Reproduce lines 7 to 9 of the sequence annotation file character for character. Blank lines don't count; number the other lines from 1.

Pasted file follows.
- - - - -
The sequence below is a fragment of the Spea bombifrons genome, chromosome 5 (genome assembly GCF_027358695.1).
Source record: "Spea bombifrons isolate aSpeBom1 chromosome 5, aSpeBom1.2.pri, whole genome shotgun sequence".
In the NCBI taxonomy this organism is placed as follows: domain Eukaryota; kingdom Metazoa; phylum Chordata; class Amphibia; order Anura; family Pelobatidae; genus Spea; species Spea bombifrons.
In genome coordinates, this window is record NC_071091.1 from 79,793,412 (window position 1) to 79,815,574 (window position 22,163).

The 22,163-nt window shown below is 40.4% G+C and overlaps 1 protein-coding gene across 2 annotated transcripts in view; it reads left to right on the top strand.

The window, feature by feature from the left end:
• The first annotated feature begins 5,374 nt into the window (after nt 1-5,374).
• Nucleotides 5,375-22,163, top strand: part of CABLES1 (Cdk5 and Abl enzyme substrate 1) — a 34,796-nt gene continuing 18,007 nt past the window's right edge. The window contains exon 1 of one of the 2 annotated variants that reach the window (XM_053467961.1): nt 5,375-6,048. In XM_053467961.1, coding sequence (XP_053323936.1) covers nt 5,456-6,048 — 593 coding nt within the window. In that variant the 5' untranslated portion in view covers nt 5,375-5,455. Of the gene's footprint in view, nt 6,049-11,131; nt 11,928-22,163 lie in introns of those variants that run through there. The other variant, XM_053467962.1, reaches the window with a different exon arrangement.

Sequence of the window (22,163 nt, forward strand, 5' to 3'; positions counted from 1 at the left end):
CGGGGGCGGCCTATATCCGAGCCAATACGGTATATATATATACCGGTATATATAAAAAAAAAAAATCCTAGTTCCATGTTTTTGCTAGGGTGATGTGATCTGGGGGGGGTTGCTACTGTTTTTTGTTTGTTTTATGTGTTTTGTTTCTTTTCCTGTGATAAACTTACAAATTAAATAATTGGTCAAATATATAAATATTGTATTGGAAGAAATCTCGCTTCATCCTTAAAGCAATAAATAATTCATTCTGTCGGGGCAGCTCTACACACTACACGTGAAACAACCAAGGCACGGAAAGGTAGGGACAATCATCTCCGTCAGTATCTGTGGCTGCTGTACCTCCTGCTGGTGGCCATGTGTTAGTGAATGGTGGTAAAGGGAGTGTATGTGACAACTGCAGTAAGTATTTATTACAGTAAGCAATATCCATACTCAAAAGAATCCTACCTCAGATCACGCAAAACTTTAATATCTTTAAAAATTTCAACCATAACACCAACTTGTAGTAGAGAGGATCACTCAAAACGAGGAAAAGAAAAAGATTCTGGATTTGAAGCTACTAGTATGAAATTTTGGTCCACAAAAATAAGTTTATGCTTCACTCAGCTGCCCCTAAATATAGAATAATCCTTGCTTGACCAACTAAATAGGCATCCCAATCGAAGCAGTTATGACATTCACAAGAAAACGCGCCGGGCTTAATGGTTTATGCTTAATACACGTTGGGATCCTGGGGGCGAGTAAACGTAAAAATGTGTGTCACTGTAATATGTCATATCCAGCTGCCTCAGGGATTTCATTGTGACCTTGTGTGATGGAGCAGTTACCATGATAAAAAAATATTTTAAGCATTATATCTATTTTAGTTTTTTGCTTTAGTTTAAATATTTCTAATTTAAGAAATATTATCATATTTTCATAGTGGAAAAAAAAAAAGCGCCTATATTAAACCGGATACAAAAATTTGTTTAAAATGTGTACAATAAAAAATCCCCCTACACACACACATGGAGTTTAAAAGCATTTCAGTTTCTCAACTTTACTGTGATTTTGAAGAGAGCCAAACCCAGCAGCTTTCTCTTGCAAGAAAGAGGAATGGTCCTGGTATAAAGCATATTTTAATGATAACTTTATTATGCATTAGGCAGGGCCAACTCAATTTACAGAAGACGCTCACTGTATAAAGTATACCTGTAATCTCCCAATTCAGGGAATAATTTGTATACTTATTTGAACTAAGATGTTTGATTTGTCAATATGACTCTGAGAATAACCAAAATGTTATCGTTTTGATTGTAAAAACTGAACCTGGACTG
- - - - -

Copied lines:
• The first annotated feature begins 5,374 nt into the window (after nt 1-5,374).
• Nucleotides 5,375-22,163, top strand: part of CABLES1 (Cdk5 and Abl enzyme substrate 1) — a 34,796-nt gene continuing 18,007 nt past the window's right edge. The window contains exon 1 of one of the 2 annotated variants that reach the window (XM_053467961.1): nt 5,375-6,048. In XM_053467961.1, coding sequence (XP_053323936.1) covers nt 5,456-6,048 — 593 coding nt within the window. In that variant the 5' untranslated portion in view covers nt 5,375-5,455. Of the gene's footprint in view, nt 6,049-11,131; nt 11,928-22,163 lie in introns of those variants that run through there. The other variant, XM_053467962.1, reaches the window with a different exon arrangement.

Sequence of the window (22,163 nt, forward strand, 5' to 3'; positions counted from 1 at the left end):